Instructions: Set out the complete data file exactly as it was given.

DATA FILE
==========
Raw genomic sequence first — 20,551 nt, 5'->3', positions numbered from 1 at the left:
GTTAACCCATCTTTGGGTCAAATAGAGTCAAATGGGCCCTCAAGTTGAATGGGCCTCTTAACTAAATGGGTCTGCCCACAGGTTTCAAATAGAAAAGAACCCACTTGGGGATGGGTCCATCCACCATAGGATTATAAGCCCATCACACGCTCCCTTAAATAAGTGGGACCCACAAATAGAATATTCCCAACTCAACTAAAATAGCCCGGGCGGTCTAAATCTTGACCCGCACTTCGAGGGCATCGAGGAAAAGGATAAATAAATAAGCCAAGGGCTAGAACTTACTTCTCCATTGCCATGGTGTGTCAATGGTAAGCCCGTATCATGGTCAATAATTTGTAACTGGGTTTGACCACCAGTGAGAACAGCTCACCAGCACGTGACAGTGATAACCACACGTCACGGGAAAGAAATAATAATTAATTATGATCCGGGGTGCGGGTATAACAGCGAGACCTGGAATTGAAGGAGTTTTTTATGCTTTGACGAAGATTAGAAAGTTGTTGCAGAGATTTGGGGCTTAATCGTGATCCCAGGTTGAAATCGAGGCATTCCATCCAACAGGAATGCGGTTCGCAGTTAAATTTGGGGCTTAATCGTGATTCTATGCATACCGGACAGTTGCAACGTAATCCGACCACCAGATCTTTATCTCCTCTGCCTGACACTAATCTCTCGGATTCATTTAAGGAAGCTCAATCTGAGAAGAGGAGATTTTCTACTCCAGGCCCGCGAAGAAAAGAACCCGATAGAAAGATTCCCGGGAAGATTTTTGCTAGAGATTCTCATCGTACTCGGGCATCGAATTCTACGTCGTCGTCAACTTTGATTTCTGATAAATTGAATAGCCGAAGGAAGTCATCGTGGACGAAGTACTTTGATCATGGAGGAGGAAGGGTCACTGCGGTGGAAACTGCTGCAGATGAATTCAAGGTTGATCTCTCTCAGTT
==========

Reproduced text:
Raw genomic sequence first — 20,551 nt, 5'->3', positions numbered from 1 at the left:
GTTAACCCATCTTTGGGTCAAATAGAGTCAAATGGGCCCTCAAGTTGAATGGGCCTCTTAACTAAATGGGTCTGCCCACAGGTTTCAAATAGAAAAGAACCCACTTGGGGATGGGTCCATCCACCATAGGATTATAAGCCCATCACACGCTCCCTTAAATAAGTGGGACCCACAAATAGAATATTCCCAACTCAACTAAAATAGCCCGGGCGGTCTAAATCTTGACCCGCACTTCGAGGGCATCGAGGAAAAGGATAAATAAATAAGCCAAGGGCTAGAACTTACTTCTCCATTGCCATGGTGTGTCAATGGTAAGCCCGTATCATGGTCAATAATTTGTAACTGGGTTTGACCACCAGTGAGAACAGCTCACCAGCACGTGACAGTGATAACCACACGTCACGGGAAAGAAATAATAATTAATTATGATCCGGGGTGCGGGTATAACAGCGAGACCTGGAATTGAAGGAGTTTTTTATGCTTTGACGAAGATTAGAAAGTTGTTGCAGAGATTTGGGGCTTAATCGTGATCCCAGGTTGAAATCGAGGCATTCCATCCAACAGGAATGCGGTTCGCAGTTAAATTTGGGGCTTAATCGTGATTCTATGCATACCGGACAGTTGCAACGTAATCCGACCACCAGATCTTTATCTCCTCTGCCTGACACTAATCTCTCGGATTCATTTAAGGAAGCTCAATCTGAGAAGAGGAGATTTTCTACTCCAGGCCCGCGAAGAAAAGAACCCGATAGAAAGATTCCCGGGAAGATTTTTGCTAGAGATTCTCATCGTACTCGGGCATCGAATTCTACGTCGTCGTCAACTTTGATTTCTGATAAATTGAATAGCCGAAGGAAGTCATCGTGGACGAAGTACTTTGATCATGGAGGAGGAAGGGTCACTGCGGTGGAAACTGCTGCAGATGAATTCAAGGTTGATCTCTCTCAGTT